In Japan, the Oki islands of Shimane Prefecture are not as famous as Okinawa but they still pack a punch.
Located only a two or three-hour ferry ride from Matsue or Sakaiminato, Oki’s four inhabited and 180 uninhabited islands are so geologically unique that they became a UNESCO supported Geopark in 2013. These islands are awash with a rugged natural beauty, created over years of volcanic activity, erosion, and weathering. Of the four large islands, there’s Dogo and three Dozen islands: Nishinoshima, Nakanoshima, and Chiburijima.
The Oki Kisen ferry from Shichirui Port is an experience in itself. There are no seats, only large, carpeted sections. In true Japanese fashion, you must take off your shoes and sit on the floor.
For some of the best Oki beef on the islands, head to Oki Gyu Ten on Nakanoshima. Oki cattle are raised on the islands. The beef is tender and delicious. Bet you didn’t know that Oki calves are sent to Kobe where they eventually become the famous Kobe beef.
You can rent bikes from the tourism office in Ama to explore the island. Cycle to Rainbow beach which is very close to the town’s port. Further inland is Oki Shrine, which was built to honor Emperor Gotoba, who was exiled to the Oki islands during the Middle Ages.
Back at the port, climb aboard the Amanbow underwater viewing boat. Here, you can see under the sea from square portholes cut in the boat’s sides. It’s like looking into a giant aquarium.
Nishinoshima is the most popular of the Oki islands. Its mountainous landscape is dotted with hundreds of Oki cattle and horses. Head to Kuniga lookout for sunset to see Kannon Iwa or Candle Rock. The dying sun drops directly above the rock so that it looks like a flame atop a candle.
The coastline here, one of the top 100 walking tracks in Japan, is perfect for gentle ambling and dipping your toes into the ocean. One of the highlights of the coastal walk is Tsutenkyo Arch. Here, the wind and waves have stripped the land into a dramatic, multi-colored arch through which the ocean flows.
Stay at the retro-feel, family-run hotel, Kuniga-so on Nishinoshima. Dinner includes everything imaginable: Iwagaki oysters, white squid, scallops, pickled abalone, sashimi, fish stew, soba salad, and Oki beef slices. Some of the rooms overlook Urago Port. If you go in the summer, you can watch the fireworks over the bay from your room!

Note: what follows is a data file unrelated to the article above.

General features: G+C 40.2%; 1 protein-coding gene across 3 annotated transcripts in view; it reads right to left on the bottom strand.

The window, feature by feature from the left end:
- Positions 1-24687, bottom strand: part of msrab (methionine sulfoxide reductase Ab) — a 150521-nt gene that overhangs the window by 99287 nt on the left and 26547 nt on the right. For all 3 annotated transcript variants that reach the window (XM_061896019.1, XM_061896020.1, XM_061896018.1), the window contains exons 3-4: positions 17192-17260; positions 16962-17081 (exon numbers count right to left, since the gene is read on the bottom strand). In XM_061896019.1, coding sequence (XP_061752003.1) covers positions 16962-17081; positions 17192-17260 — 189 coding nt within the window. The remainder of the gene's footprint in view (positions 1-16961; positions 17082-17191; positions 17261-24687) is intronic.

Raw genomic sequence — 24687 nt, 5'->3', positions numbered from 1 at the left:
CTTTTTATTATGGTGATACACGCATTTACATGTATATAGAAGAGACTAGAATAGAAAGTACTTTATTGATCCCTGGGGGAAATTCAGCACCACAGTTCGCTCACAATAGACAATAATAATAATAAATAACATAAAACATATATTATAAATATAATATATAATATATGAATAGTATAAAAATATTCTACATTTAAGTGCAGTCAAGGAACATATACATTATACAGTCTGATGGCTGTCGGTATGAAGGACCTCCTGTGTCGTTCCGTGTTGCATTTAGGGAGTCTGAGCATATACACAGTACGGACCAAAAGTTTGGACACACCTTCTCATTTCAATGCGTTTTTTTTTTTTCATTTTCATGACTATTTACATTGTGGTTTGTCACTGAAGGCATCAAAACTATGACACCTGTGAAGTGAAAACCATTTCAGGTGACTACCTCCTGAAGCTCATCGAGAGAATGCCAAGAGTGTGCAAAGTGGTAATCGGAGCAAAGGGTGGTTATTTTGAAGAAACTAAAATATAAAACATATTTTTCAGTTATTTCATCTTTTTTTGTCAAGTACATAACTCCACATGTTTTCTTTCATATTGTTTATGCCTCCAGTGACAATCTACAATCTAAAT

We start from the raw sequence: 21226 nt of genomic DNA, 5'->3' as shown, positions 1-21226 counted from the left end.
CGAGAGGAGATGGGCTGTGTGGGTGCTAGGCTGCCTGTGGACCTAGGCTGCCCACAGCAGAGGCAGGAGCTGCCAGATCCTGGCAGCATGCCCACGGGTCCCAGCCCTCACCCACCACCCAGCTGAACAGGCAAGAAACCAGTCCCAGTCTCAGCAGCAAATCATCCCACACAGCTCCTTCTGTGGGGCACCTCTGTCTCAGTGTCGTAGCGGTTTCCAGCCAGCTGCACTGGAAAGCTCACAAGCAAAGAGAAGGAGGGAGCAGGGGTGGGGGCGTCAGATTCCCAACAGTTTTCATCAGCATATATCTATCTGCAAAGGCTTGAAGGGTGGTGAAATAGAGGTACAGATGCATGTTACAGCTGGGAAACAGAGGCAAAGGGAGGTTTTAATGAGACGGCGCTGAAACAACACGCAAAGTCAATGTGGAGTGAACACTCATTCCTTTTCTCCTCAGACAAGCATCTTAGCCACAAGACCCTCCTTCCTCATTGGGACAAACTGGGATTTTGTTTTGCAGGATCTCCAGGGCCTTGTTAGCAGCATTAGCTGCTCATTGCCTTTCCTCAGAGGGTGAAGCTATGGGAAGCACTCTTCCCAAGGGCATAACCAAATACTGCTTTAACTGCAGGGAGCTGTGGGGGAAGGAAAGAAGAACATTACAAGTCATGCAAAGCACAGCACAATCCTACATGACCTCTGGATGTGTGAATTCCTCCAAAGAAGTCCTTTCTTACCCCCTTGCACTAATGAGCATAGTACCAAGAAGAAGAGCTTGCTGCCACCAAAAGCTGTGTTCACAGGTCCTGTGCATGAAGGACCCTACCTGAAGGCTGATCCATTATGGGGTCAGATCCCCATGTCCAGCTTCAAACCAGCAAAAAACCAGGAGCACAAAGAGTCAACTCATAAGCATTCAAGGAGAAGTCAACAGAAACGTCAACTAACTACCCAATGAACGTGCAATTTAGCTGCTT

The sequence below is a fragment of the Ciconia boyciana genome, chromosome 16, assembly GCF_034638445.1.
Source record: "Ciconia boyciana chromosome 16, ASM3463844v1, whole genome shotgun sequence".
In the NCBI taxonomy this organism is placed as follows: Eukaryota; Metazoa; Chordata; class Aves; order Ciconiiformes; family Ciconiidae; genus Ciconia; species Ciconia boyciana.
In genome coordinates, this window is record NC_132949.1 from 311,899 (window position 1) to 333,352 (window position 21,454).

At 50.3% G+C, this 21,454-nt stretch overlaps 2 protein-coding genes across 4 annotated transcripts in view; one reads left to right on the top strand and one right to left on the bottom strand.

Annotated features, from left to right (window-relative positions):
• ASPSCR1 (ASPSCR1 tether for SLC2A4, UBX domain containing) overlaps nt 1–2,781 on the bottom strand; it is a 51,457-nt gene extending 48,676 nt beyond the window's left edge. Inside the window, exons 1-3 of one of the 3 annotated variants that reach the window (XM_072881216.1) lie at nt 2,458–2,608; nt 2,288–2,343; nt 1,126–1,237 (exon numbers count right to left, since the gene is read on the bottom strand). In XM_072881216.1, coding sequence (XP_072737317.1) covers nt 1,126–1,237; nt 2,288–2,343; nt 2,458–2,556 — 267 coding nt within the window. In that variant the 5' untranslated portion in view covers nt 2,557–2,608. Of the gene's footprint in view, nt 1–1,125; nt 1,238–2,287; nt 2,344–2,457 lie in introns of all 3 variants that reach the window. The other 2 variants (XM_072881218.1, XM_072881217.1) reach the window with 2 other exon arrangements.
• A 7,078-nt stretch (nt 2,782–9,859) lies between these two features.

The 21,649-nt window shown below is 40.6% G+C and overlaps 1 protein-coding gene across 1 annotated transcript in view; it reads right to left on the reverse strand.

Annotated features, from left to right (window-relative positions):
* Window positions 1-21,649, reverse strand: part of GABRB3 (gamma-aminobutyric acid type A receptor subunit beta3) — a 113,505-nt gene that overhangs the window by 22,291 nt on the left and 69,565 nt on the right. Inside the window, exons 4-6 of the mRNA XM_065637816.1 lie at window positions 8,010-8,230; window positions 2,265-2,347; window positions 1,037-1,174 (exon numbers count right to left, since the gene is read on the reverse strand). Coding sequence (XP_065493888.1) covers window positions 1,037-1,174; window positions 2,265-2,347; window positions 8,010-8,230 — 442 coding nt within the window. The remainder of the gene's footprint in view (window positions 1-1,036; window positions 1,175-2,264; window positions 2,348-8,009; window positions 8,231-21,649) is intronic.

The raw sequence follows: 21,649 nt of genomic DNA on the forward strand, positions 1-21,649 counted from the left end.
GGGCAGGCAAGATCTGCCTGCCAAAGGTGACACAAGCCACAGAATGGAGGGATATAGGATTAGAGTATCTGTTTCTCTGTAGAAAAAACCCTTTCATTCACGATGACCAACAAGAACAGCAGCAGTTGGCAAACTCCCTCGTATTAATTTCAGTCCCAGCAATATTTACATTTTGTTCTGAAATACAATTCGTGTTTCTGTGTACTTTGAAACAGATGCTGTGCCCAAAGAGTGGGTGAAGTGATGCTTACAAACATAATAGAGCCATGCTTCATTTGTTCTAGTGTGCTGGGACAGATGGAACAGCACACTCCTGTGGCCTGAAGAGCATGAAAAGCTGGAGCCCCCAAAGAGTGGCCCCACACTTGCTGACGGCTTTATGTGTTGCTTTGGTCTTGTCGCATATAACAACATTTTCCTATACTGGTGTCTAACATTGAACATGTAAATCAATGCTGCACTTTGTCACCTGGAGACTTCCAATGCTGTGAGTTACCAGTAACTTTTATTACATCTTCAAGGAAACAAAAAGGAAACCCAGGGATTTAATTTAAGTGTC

Near Urago, visit Yurahime Shrine which honors Suserihime or Yurahime no mikoto, the goddess of fishing and maritime safety. Every autumn and winter, thousands of squid flood the inlet in front of this shrine. According to local legend, when the goddess was returning to Oki by boat, some squid in the inlet nibbled her fingers. She was quite offended so every year, several squid return to the same spot to apologize for their terrible behavior. P.S. Lots of restaurants in the area, like Asuka, serve squid dishes like ika don (bowl of rice topped with cooked squid) and ika kare (squid curry).
Also, check out Matengai Cliff. To get there, you should rent a car or bikes (if you’re feeling fit enough) to climb the winding road uphill. There are wild horses and cows here, nibbling the grass all day. If any of the animals seem menacing, grab on of the free bamboo walking sticks provided to defend yourself. Also, if you go in summer, wear sunscreen! The coastline here is surreally beautiful: large masses of grassy headland jutting out into the cobalt sea.
There are also great beaches on Nishinoshima, particularly Sotohama and Mimiura. Sotohama has a wide sandy beach and clear water for swimming. Mimiura is a bit more tricky to find because it’s hidden behind a dense pine forest. The cove is small but perfect for camping, kayaking, and snorkeling.
Still want more? Here are the top 10 things to see and do on the Oki Islands.
Full disclosure: This trip (transport and accommodation costs) was made possible by the generosity of Nishinoshima Tourism Association. The post and photos, however, are entirely the products of Hot Foot Trini and Live Lyfe Photography.
Photos: © Live Lyfe Photography
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